Aug 6, 2000

Hubble Discovers Missing Pieces of Comet LINEAR


The Missing Pieces of Comet LINEAR


Astronomers using the Hubble Space Telescope have spotted at least a half-dozen mini-comets with tails inside the fading coma of Comet LINEAR.


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August 7, 2000 -- To the surprise and delight of astronomers, NASA's Hubble Space Telescope has discovered a small armada of "mini-comets" left behind by what seemed to be a total disintegration of the explosive comet LINEAR.

Hubble's powerful vision has settled the fate of the mysteriously-vanished solid nucleus of the comet, which disappeared from the view of Earth-bound telescopes following its passage around the Sun on July 26

Above: (lower right) This Hubble picture of comet LINEAR's core shows that the icy nucleus has been reduced to a shower of glowing "mini-comets." (upper left) A ground-based telescopic view (2.2-meter telescope) of Comet LINEAR taken at nearly the same time as the Hubble observations shows a diffuse elongated cloud of debris without any visible nucleus. The inset box corresponds to the HST field of view. [more information]

On July 27, ground-based observers lost sight of the bright core of the comet and suggested that the nucleus disintegrated into a pile of dust. Astronomers at the Space Telescope Science Institute (STScI) in Baltimore, MD, quickly reprogrammed Hubble to search for the missing nucleus. Johns Hopkins University astronomer Hal Weaver said he was stunned when the Hubble image popped up on his computer screen. "My first thought was Hubble Space Telescope does it again! We caught the fish! This is amazing, very exciting, very neat."




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Though comets have been known to break apart before, this is the first time astronomers have a close-up view of the dismantling of a comet's nucleus due to the Sun's heat. Since the 1950s, researchers assumed comet nuclei were loose clusters of ice and dust, called cometesimals, held together by gravity. Solar heat causes the ices to sublimate and violently release gas as explosions and garden hose-style jets. The pressure of the solar radiation blows away particles like debris caught in a gale.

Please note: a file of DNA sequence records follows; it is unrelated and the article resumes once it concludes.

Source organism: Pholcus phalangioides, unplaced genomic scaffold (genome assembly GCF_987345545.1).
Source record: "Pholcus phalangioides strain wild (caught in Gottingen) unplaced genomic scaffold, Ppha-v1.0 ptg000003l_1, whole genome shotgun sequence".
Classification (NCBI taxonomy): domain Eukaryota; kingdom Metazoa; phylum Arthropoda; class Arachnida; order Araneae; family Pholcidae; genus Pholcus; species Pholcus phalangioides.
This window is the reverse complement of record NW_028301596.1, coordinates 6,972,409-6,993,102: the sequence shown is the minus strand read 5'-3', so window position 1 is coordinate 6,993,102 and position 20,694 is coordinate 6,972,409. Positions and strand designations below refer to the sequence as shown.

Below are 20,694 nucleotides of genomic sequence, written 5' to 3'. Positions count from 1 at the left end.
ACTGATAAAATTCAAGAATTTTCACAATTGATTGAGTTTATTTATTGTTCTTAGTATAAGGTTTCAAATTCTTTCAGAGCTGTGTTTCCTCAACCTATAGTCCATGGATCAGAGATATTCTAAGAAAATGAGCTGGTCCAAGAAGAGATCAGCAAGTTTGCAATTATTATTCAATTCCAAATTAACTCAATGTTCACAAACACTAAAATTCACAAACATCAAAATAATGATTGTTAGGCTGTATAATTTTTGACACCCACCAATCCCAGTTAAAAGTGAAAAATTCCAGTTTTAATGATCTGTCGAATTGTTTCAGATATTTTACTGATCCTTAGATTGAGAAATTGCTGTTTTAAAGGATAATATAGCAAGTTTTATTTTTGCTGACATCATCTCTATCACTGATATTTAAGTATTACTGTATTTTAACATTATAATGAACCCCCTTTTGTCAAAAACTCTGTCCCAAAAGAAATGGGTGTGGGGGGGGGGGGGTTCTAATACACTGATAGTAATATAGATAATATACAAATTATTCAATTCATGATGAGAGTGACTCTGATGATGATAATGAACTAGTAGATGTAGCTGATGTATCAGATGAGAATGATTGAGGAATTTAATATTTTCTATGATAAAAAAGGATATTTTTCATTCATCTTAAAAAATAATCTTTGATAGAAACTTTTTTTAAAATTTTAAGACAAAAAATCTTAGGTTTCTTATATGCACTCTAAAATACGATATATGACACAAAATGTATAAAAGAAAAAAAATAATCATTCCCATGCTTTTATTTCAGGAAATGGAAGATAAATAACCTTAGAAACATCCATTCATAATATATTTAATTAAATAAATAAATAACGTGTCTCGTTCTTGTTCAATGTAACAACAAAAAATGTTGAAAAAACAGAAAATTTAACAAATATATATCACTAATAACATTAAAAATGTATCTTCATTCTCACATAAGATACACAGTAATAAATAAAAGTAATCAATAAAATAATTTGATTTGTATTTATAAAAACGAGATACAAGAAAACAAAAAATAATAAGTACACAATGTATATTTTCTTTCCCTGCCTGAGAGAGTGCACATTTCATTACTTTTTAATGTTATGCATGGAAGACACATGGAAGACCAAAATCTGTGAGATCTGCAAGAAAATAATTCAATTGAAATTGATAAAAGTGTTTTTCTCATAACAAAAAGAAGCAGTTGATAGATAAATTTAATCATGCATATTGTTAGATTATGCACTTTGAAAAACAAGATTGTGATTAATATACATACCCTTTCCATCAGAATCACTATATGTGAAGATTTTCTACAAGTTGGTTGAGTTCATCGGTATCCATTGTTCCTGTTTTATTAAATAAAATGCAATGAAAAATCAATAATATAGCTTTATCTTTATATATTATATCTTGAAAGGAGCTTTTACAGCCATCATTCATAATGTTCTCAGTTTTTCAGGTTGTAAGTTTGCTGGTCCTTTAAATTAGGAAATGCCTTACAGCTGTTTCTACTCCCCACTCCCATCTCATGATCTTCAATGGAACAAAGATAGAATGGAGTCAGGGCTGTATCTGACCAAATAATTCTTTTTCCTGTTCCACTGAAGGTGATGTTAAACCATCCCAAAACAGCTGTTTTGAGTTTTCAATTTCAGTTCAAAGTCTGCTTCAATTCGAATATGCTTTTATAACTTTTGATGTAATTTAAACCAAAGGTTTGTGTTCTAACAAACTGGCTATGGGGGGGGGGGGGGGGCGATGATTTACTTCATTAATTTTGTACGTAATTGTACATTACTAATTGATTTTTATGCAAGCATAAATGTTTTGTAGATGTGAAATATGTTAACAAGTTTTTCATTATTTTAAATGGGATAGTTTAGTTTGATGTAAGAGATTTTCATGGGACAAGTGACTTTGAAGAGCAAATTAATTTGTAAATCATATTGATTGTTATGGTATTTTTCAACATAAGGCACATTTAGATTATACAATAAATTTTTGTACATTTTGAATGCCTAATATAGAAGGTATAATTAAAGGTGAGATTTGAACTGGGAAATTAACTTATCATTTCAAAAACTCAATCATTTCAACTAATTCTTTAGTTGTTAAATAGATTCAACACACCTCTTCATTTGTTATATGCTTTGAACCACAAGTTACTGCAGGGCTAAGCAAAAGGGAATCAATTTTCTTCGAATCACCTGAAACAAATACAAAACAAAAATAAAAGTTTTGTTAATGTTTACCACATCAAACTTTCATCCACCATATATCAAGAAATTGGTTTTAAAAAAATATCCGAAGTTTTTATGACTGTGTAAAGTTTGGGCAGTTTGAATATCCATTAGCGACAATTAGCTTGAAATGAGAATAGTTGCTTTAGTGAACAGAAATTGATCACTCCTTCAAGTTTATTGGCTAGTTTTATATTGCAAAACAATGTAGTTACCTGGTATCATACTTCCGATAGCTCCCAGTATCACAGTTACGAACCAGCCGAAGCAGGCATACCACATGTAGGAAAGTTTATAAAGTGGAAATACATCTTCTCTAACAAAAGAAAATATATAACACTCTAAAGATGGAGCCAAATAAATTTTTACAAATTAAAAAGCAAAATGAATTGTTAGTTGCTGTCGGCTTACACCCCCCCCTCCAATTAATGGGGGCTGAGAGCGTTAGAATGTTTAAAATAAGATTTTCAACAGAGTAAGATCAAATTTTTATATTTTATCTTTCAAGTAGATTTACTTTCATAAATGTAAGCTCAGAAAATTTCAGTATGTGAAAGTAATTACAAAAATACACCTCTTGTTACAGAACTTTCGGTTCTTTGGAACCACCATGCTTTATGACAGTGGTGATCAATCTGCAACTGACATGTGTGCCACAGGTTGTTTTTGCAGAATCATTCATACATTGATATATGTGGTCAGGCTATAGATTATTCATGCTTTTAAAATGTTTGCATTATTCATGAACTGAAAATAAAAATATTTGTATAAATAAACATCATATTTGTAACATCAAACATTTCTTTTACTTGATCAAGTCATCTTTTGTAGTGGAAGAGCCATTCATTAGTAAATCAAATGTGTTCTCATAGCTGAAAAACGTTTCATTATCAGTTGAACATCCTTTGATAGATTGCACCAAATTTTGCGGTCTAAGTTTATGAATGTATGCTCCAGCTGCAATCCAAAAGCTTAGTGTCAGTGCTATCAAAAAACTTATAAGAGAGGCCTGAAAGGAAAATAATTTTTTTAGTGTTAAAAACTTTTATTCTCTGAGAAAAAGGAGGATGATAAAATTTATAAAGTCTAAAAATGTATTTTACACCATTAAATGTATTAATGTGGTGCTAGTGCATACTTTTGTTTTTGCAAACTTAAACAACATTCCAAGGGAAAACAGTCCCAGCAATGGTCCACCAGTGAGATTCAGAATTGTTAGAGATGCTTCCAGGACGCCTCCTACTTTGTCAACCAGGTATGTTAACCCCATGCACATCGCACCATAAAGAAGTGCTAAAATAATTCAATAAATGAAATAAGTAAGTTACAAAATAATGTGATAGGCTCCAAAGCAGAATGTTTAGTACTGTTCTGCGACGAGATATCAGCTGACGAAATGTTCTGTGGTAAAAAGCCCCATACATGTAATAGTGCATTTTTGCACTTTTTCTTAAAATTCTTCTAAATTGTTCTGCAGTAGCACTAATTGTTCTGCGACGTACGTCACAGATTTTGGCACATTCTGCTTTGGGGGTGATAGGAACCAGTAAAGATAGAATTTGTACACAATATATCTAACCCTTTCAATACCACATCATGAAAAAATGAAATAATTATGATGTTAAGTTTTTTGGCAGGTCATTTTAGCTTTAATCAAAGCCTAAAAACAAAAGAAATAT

Some astronomers think that the fragments now being seen in LINEAR may be the primordial building blocks of the original nucleus, the so-called cometesimals, which theory predicts should be several tens of feet across. The breakup of a comet tells scientists how it was put together in the first place. The cometesimals were built up from micron-sized grains of dust as it collected in the early solar system, roughly 4.6 billion years ago.



On Weaver's screen were at least a half dozen "mini-comets" with tails, resembling the shower of glowing fireballs from fireworks. They were clustered in the lance-head tip of an elongated stream of dust. An isolated brighter piece in front of the cluster may be the parent nucleus for the smaller fragments. Hubble's exceptional resolution and sensitivity allowed it to reveal the nuclei as separated bodies at a level of detail never before seen in a disintegrating comet.